Objective: The purpose of this study was to compare observer performance in interpreting high-quality, digitally acquired computed radiographs of the chest displayed on either laser-printed radiographs or a workstation with observer performance in interpreting conventional chest radiographs.
Subjects and methods: We performed a receiver-operating-characteristic study in which the presence or absence of five abnormalities was determined by nine experienced radiologists on 310 posteroanterior radiographs of the chest displayed in three forms: conventional radiographs, laser-printed films of digital radiographs, and digital radiographs on a high-resolution workstation.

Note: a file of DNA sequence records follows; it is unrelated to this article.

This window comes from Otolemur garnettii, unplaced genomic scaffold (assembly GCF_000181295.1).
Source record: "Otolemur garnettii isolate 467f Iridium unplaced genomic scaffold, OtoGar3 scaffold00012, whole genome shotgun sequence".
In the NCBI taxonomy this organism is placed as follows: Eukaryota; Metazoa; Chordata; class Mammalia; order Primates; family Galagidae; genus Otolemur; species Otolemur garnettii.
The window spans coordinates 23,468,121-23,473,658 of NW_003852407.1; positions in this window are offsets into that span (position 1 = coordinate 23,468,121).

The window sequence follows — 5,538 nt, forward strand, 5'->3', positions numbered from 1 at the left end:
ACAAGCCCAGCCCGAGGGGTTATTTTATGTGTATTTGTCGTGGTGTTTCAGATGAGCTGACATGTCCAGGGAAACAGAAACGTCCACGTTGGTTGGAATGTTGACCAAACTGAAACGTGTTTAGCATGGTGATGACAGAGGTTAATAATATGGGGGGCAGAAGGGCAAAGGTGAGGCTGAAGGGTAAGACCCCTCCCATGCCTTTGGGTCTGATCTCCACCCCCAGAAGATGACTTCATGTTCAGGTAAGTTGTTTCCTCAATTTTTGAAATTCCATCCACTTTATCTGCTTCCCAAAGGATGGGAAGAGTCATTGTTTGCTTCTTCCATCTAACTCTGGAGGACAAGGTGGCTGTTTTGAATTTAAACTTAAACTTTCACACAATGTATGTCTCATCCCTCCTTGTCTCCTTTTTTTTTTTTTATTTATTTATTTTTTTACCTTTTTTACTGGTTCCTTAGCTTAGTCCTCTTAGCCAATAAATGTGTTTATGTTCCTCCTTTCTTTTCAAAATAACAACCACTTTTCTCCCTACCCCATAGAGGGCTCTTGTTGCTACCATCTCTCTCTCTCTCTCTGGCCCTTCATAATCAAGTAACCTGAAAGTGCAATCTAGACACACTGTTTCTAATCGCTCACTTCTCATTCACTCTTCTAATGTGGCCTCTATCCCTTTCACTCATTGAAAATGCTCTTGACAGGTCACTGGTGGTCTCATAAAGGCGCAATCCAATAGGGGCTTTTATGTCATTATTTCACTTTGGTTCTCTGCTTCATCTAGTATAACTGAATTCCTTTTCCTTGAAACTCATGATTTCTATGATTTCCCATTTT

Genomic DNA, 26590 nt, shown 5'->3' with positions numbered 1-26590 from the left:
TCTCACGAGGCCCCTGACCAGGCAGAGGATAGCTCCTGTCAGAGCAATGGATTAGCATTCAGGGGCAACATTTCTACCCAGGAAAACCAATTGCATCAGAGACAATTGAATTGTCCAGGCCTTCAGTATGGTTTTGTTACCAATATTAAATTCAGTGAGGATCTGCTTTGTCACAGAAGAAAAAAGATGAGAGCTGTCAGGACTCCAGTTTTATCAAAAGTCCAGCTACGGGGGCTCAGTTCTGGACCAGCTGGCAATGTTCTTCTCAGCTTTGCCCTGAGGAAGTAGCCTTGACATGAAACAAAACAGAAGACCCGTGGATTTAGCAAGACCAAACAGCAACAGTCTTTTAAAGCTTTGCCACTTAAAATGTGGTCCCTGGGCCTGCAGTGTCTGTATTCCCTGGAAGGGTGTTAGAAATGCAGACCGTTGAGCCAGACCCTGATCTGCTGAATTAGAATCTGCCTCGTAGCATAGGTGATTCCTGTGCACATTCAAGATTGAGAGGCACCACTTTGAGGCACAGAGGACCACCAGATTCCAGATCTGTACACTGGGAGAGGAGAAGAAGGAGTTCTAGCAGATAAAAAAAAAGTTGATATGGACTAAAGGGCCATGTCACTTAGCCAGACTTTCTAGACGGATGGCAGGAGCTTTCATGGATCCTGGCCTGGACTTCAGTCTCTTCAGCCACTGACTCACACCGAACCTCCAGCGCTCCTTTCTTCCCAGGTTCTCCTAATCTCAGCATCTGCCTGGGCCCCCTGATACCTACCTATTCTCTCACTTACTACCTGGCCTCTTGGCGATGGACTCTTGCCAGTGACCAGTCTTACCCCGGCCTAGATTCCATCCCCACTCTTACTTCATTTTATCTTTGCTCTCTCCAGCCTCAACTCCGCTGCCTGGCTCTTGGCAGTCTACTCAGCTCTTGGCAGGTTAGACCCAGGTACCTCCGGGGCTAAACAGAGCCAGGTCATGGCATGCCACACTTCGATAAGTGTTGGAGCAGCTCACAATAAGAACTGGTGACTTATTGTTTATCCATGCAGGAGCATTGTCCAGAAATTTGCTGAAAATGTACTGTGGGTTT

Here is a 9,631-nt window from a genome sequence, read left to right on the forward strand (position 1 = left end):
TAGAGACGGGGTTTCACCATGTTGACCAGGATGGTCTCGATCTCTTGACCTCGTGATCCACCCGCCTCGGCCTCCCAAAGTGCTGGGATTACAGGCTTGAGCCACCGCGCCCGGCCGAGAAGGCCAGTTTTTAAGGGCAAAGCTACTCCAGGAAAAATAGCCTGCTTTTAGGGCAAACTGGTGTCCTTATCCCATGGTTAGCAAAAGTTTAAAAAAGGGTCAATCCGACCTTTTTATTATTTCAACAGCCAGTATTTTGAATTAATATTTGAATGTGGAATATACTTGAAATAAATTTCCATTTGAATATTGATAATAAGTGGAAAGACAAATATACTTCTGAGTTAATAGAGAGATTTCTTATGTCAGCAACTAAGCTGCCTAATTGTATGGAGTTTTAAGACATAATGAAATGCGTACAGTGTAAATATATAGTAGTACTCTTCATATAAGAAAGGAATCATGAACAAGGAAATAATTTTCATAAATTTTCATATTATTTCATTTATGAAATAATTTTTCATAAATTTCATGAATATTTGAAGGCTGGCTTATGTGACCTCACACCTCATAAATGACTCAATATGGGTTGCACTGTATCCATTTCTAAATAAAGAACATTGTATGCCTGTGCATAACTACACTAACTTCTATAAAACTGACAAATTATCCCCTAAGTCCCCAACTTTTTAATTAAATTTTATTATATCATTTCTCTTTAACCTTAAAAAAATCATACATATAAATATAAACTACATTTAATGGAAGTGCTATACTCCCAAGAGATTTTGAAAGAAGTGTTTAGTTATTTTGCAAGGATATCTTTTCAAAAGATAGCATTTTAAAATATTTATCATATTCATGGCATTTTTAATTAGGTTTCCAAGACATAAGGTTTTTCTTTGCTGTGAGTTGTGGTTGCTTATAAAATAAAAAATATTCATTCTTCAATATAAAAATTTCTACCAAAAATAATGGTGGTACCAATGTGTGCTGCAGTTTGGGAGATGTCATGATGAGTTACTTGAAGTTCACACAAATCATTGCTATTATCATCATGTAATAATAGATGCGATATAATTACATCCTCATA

Results: The results of our study suggest that observer performance with laser-printed films of digital radiographs obtained with high-resolution (4K x 5K), high-contrast sensitivity (12 bits) and appropriate exposure is comparable to observer performance with conventional radiographs. Observer performance with digital radiographs displayed on the workstation was found to be significantly lower for abnormalities that contained high-frequency and low-contrast information (e.g., interstitial disease and pneumothorax).
Conclusion: Computed radiography technology can produce image quality that is adequate for interpreting posteroanterior radiographs of the chest. Observer performance is not as good when radiographs displayed on workstations are used to diagnose specific abnormalities.